Epoxy is glue. Now that you understand that concept, let’s look a little deeper. When you take a part A and part B and mix them together, a chemical reaction is set into play. The A and B mixture will dictate the cure time. Cure times typically range from 30 seconds to 24 hours. Now let’s talk about PSI (pounds per square inch). Typical PSI for epoxy average 10,000, but don’t let this number trick you. The definition of compression strength is the resistance of a material to breaking under compression.
How does this number come into play in reference to repairing shotcrete, gunite or other subterranean concrete? It doesn’t. You can basically throw that number out the window. I’ll explain that later.
Let’s talk application
This article is about the typical subterranean structure. A concrete structure that is buried in dirt that typically has access to only one side. Such structures are typically swimming pools, basements, retaining walls and sea walls. Again, all of these structures usually have one thing in common, they are underground and buried in dirt. Another common component of these structures is cracking. I’m sure you’ve all heard of the big 3…
- Concrete cracks
Structural cracks lead to leaks. Whether it’s a swimming pool that is leaking out into the ground or groundwater is leaching in through a basement wall. During the course of such leaking, structural cracks often get lodged with dirt, tree roots, rust from rebar and calcium deposits to name a few.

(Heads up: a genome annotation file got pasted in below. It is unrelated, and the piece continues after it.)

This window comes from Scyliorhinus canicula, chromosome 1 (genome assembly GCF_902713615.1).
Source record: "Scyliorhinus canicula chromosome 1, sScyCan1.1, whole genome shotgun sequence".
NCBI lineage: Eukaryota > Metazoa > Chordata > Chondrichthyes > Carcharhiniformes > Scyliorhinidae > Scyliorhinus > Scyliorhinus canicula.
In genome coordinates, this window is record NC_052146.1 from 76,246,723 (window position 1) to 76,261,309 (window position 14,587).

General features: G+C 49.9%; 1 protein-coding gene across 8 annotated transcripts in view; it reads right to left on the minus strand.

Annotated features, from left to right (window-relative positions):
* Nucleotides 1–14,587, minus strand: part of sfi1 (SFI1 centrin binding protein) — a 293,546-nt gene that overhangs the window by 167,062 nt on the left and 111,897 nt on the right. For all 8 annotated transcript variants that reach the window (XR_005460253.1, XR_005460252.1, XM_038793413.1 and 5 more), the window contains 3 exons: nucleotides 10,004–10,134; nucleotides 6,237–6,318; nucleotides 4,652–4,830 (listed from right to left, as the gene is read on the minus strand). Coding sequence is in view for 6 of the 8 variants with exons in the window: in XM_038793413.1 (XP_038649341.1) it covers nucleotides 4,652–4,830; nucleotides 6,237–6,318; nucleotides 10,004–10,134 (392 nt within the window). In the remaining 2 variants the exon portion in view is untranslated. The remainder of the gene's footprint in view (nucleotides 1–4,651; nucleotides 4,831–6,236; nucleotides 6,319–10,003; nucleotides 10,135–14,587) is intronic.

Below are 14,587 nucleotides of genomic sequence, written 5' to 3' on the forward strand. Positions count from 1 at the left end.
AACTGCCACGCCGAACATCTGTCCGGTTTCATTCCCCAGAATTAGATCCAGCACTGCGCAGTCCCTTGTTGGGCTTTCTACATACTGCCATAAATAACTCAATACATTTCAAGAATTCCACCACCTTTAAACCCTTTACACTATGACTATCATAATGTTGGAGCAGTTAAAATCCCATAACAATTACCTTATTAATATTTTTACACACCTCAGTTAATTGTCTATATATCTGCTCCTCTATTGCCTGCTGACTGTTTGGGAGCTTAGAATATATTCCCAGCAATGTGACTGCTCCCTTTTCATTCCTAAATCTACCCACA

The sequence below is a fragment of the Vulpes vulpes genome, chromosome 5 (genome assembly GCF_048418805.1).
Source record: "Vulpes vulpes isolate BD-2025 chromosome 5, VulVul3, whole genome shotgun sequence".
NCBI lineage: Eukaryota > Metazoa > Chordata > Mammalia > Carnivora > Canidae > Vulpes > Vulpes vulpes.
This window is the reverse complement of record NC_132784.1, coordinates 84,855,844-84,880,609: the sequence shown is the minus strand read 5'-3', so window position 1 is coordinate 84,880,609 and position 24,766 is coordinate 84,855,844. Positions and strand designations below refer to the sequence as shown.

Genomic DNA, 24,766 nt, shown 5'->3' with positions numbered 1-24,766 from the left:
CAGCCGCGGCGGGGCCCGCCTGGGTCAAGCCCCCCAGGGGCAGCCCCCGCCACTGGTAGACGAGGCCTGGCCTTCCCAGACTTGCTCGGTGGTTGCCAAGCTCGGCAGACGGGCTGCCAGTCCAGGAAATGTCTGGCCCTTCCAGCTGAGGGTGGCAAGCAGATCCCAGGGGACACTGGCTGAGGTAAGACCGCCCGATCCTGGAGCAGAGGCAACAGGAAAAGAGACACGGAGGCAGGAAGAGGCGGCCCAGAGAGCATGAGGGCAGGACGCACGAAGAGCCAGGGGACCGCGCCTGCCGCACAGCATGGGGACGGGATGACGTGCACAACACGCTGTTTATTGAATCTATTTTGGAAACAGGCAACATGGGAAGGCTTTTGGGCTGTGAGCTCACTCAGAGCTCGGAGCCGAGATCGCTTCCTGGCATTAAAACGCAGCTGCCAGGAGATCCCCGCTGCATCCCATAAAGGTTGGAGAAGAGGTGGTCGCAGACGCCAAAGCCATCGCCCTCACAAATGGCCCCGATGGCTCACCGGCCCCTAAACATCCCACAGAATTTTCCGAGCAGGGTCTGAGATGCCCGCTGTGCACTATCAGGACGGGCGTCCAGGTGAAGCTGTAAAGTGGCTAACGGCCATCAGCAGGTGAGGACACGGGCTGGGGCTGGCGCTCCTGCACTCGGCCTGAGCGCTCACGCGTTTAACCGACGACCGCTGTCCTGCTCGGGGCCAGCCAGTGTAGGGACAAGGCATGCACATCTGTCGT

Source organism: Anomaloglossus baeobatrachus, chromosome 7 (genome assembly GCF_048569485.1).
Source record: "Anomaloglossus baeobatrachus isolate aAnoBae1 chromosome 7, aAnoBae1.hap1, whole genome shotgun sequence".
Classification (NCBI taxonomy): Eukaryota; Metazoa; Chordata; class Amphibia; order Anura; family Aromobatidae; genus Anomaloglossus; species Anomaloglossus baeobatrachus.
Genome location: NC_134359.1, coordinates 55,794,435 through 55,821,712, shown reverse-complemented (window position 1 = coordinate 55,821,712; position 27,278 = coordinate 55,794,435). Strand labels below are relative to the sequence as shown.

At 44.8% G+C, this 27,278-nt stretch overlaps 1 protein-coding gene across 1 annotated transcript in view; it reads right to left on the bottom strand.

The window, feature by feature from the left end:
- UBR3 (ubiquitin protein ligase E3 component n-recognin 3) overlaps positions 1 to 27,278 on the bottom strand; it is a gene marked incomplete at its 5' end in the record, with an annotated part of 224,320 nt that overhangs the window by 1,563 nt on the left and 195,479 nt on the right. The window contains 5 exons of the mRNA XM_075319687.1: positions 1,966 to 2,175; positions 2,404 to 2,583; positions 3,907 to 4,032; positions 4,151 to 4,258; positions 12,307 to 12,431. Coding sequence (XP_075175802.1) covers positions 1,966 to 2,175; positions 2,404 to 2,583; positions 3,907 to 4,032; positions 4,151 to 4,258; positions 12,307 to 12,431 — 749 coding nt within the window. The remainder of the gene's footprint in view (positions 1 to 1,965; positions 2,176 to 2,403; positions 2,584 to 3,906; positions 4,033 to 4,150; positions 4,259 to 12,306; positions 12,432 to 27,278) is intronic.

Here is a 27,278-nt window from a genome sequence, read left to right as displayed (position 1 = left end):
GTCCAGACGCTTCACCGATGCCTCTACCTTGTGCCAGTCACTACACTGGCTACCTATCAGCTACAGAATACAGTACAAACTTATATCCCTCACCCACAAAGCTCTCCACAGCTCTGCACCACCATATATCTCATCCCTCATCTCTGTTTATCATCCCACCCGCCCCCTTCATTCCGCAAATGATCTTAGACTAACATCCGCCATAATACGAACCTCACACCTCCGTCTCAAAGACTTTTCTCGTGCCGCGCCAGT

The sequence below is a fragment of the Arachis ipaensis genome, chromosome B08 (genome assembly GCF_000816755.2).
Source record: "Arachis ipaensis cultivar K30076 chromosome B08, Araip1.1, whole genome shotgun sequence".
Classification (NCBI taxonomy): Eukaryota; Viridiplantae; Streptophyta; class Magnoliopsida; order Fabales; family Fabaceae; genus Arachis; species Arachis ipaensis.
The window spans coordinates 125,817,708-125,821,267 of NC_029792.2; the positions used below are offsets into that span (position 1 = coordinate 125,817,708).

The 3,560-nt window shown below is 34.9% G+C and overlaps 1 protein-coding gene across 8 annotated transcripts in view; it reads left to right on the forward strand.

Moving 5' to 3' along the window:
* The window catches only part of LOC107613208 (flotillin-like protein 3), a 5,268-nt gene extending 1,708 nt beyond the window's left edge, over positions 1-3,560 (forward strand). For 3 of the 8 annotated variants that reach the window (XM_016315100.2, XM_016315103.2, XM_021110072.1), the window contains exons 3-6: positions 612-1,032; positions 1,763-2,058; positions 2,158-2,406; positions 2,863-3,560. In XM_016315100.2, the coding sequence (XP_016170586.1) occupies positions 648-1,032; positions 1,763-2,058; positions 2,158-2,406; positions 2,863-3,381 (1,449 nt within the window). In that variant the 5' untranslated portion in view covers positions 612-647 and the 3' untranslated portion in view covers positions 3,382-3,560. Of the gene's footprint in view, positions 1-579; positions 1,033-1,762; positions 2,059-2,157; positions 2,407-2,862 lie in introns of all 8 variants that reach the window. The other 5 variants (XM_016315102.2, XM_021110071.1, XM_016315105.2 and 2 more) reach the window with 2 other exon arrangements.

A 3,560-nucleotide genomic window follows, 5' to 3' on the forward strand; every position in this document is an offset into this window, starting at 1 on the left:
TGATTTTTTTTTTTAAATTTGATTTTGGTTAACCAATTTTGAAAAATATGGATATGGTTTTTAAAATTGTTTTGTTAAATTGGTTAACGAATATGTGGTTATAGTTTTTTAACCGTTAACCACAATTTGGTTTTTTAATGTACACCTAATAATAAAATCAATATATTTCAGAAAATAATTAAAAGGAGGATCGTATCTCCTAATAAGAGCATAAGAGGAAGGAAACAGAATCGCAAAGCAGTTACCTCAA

How on earth are you going to glue a dirty concrete wall back together? The answer is, you’re not!
Pick up any epoxy product and read the directions. I don’t care if it’s crazy glue or a popular construction epoxy. Besides all of the hazards and safety, the first step is always starting with a clean, damp free surface. Well there goes that project that you had planned. Why? Because it is virtually impossible to get a subterranean crack clean and free of moisture. For argument sake, let’s say you did. Let’s say you opened the wall, cleaned it out really well, dried it out and glued it back together. It’s going to fail! And it’s going to fail fast!! Why…that’s the $10,000 or 10,000 psi question! 10,000 psi doesn’t mean that it will bond to concrete at that rate. That’s where the confusion comes in.
Here’s an even scarier fact. When contractors cut a crack wide open to clean them out and epoxy them, they often create more damage to the structure that they had to begin with. By cutting wide, there is more of a chance for failure on both sides of the crack.